The independent newspaper of the University of Iowa community since 1868

The Daily Iowan

The independent newspaper of the University of Iowa community since 1868

The Daily Iowan

The independent newspaper of the University of Iowa community since 1868

The Daily Iowan

A final huzzah for King

Iowa defensive back Desmond King catches a punt return during the Iowa-Rutgers game at High Point Solution Stadium at Piscataway on Saturday, Sept. 24, 2016. The Hawkeyes defeated the Knights, 14-7. (The Daily Iowan/Margaret Kispert)

TAMPA, Fla. — Desmond King remembers the first time he returned a kick for a touchdown.

He says he was around 10, he was playing football in the little leagues, and it was a playoff game. If his memory serves him correctly, it was somewhere in the fourth quarter, and there wasn’t a whole lot of time left.

King called it a “game changer” and said the return pretty much decided the contest. It shouldn’t really come as a surprise to discover has has made plays such as that since he was very young.

He’s basically a human ball of energy, constantly where he needs to be and doing things only a truly special athlete can do. It doesn’t matter if he’s shutting down a wide receiver on defense or picking his way through flying bodies on a return — he delivers moments nearly impossible to forget.

But there’s one thing that has escaped him at Iowa, one thing that he’s always wanted, and it seems to frustrate him that he hasn’t gotten — a kick or punt return catching the Big Kahuna.

“I feel like I get closer and closer each week,” King said before the Outback Bowl. “Hopefully, praying to God, I can break one in this game.”

Unofficially, King has the third-most return yards (combined kick and punt) in Iowa history, with 1,874. He trails only Tim Dwight (2,192) and Khalil Hill (2,065) in career return yardage.

Not bad for a guy who’s only had a chance to return kicks for two seasons. Hill had three seasons as the primary return man, and Dwight had all four. What King has done is all the more impressive when one considers that he’s not been able to take one all the way back — those extra yards on 99-yard returns do add up.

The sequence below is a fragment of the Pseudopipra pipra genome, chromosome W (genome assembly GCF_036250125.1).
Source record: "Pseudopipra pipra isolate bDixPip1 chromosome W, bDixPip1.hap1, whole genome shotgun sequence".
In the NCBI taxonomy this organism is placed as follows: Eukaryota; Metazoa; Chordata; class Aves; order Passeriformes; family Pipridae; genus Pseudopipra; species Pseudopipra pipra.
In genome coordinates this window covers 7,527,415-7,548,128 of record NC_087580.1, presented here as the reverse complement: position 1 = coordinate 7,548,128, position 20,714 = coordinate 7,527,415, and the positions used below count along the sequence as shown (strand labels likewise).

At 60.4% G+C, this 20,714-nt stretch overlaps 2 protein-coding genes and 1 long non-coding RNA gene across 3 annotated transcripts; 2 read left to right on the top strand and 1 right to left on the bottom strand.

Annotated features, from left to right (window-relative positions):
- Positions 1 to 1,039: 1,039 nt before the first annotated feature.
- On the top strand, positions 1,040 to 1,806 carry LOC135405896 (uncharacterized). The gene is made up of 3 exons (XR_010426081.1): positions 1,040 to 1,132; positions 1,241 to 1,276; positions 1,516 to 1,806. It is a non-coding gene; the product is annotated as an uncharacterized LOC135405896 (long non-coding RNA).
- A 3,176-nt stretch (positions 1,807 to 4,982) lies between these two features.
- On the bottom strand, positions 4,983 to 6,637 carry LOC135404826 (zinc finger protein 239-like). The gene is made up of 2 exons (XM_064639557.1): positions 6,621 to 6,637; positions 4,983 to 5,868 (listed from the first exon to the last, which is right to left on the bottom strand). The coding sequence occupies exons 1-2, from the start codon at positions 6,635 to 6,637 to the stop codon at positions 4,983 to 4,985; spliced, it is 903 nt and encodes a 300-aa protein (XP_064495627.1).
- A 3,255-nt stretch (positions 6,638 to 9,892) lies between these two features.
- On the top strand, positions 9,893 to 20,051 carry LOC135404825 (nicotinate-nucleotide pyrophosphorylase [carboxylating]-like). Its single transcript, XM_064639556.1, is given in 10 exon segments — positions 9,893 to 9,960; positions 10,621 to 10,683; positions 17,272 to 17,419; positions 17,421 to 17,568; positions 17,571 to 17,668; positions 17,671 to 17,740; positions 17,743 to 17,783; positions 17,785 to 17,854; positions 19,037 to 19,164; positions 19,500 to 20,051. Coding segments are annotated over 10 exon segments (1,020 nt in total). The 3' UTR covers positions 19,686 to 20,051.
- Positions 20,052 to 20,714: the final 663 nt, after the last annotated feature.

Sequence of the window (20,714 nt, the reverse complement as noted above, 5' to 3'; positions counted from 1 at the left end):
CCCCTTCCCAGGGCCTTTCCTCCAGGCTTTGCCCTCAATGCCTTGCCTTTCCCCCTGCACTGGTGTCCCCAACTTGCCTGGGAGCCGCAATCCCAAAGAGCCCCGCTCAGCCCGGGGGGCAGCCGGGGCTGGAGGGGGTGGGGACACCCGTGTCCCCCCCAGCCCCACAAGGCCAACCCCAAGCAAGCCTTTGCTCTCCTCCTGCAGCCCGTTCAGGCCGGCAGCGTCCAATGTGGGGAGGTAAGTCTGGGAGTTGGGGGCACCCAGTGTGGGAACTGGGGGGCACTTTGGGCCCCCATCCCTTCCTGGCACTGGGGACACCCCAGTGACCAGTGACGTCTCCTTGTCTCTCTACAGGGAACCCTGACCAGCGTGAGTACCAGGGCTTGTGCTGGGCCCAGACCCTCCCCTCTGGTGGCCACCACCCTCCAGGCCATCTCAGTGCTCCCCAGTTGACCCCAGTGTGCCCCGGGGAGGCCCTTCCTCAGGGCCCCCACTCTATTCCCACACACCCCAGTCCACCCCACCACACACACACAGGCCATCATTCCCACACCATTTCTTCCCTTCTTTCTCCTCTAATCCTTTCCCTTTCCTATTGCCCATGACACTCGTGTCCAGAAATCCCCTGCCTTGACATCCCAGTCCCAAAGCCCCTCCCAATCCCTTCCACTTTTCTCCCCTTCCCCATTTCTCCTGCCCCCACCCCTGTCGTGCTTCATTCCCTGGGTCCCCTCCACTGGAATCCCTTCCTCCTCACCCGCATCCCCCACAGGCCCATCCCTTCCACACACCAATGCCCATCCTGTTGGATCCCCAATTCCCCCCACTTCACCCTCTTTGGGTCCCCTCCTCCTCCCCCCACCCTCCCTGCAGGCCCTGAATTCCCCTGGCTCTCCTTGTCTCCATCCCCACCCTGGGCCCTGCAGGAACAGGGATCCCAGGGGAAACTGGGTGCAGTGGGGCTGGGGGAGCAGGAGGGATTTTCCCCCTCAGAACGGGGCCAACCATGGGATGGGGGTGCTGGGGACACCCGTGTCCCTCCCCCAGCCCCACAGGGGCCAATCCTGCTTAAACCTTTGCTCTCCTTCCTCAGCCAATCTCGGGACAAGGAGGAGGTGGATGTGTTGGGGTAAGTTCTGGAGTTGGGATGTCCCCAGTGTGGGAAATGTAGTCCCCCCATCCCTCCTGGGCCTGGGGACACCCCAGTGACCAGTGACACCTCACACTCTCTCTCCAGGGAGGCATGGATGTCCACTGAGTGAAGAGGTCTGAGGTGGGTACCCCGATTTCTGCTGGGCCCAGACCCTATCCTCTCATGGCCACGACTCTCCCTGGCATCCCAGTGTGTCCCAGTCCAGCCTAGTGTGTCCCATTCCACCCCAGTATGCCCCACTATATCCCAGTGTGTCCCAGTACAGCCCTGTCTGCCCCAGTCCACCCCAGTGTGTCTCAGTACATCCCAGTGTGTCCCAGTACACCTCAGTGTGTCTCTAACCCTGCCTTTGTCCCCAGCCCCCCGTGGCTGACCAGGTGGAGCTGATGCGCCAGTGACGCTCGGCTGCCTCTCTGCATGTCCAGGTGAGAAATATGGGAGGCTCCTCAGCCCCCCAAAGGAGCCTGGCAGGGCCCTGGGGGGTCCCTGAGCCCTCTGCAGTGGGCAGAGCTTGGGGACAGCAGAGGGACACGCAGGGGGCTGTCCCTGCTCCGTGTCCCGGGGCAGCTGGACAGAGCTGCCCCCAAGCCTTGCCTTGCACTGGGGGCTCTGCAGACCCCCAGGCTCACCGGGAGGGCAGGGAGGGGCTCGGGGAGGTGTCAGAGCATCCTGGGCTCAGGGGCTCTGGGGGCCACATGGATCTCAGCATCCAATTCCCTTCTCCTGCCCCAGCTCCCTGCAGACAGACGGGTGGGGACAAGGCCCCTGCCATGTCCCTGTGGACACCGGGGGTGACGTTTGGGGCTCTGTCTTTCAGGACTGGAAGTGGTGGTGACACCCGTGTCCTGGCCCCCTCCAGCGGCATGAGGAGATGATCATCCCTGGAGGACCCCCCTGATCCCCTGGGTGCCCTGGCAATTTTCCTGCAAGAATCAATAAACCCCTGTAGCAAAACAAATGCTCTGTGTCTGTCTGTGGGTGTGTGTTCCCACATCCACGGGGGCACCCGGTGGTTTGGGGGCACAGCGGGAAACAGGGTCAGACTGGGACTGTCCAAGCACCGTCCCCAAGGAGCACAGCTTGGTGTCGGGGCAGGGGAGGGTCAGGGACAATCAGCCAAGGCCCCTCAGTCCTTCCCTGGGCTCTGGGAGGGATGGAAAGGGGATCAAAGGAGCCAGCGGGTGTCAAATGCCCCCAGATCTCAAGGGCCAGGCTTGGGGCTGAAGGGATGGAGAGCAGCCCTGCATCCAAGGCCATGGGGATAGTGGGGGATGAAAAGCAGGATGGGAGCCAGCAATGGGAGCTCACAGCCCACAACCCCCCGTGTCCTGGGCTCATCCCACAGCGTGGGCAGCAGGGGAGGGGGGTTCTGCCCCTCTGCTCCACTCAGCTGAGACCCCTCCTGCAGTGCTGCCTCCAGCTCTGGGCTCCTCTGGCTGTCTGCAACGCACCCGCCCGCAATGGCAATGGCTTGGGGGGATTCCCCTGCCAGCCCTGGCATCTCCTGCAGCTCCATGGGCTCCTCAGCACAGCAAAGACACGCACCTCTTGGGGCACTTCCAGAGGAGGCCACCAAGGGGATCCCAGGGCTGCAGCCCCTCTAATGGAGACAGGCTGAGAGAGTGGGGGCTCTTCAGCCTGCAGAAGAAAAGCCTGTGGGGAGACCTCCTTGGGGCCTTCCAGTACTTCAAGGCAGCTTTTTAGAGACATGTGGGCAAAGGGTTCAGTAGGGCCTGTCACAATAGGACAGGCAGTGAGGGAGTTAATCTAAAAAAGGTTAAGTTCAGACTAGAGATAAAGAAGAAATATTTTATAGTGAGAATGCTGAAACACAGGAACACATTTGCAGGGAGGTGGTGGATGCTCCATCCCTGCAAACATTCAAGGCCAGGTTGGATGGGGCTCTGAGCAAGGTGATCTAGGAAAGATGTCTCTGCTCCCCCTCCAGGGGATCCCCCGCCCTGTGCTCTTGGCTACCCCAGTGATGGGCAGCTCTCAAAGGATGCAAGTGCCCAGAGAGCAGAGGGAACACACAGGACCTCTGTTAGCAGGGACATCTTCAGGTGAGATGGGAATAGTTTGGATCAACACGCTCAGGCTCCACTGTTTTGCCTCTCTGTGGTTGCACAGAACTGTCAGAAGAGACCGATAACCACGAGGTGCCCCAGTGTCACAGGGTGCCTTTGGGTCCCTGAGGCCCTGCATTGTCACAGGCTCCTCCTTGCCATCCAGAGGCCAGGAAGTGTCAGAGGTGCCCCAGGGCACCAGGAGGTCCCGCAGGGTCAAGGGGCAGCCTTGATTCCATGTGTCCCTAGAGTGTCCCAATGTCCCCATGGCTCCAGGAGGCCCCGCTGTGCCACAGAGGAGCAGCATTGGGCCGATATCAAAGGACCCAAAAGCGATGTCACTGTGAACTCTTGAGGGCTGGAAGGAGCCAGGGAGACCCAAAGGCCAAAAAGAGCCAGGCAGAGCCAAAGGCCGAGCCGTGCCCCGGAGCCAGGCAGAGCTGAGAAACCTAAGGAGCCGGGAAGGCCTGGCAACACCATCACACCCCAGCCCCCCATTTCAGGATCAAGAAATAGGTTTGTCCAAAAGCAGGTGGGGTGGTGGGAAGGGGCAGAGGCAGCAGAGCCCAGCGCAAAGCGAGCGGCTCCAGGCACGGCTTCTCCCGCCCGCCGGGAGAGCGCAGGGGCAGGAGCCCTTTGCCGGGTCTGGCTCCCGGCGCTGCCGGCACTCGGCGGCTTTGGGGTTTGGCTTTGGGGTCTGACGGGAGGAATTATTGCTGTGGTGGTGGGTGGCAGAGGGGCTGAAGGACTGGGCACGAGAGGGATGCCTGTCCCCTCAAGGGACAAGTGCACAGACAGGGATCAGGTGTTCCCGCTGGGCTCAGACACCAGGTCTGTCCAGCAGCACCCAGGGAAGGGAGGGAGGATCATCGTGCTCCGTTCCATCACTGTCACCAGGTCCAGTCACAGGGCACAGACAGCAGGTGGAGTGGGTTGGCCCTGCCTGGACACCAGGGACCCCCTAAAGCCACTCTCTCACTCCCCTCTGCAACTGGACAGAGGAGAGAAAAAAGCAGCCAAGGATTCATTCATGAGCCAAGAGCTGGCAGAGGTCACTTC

Currently, King averages 9.80 yards per punt return and 27.20 on kick returns; those marks rank 22nd and 13th in the nation. Not so shabby.

That he was so talented as a returner makes some degree of sense. He’s taken three interceptions back for touchdowns in his Iowa career and was clearly a gifted offensive player in high school.

King lobbied the coaches for a chance to return kicks, and that didn’t take much persuading.

“His ability to see and his quickness to find the right hole, we decided, Hey, this kid at least deserves a tryout,” defensive coordinator Phil Parker said. “Needless to say, he’s done very well for us.”

It sometimes seems as though special teams are talked about more in relation to Iowa than anywhere else in the nation. That probably isn’t true, of course, but there certainly is an obsession with punters, kickers, and all the other small parts of the game that makes head coach Kirk Ferentz’s teams tick.

There’s a reason for this, of course. Ferentz very strongly believes in playing the field-position game and understands the value in having players who can flip the field. Iowa’s upset win over Michigan encapsulated this mindset perfectly.

Iowa punter Ron Coluzzi had perhaps his best game as a Hawkeye, dropping punts near the Wolverines’ end zone on a regular basis. But King’s punt return late in the game (along with a timely penalty) kick-started the game-winning drive.

“If you go back to us playing well down the stretch, special teams are a big, big part of that,” Ferentz said. “The impact it’s had on field position has been really big.”

A similar story played out against Pittsburgh last season. A nice return with around a minute left gave quarterback C.J. Beathard and the offense just enough time to set up a 57-yard Marshall Koehn field goal.

Time after time, King blazes down the field, setting his team up at the risk to his own body. There have been times when he has returned kicks this year in which he has taken some absolutely nasty hits. But each time, he pops right back up, usually quite fired up, normally looking like he’s yelling something.

Perhaps against Florida, he’ll do the same thing as he crosses the goal line.

Follow @JordyHansen for Iowa football news, updates and analysis.

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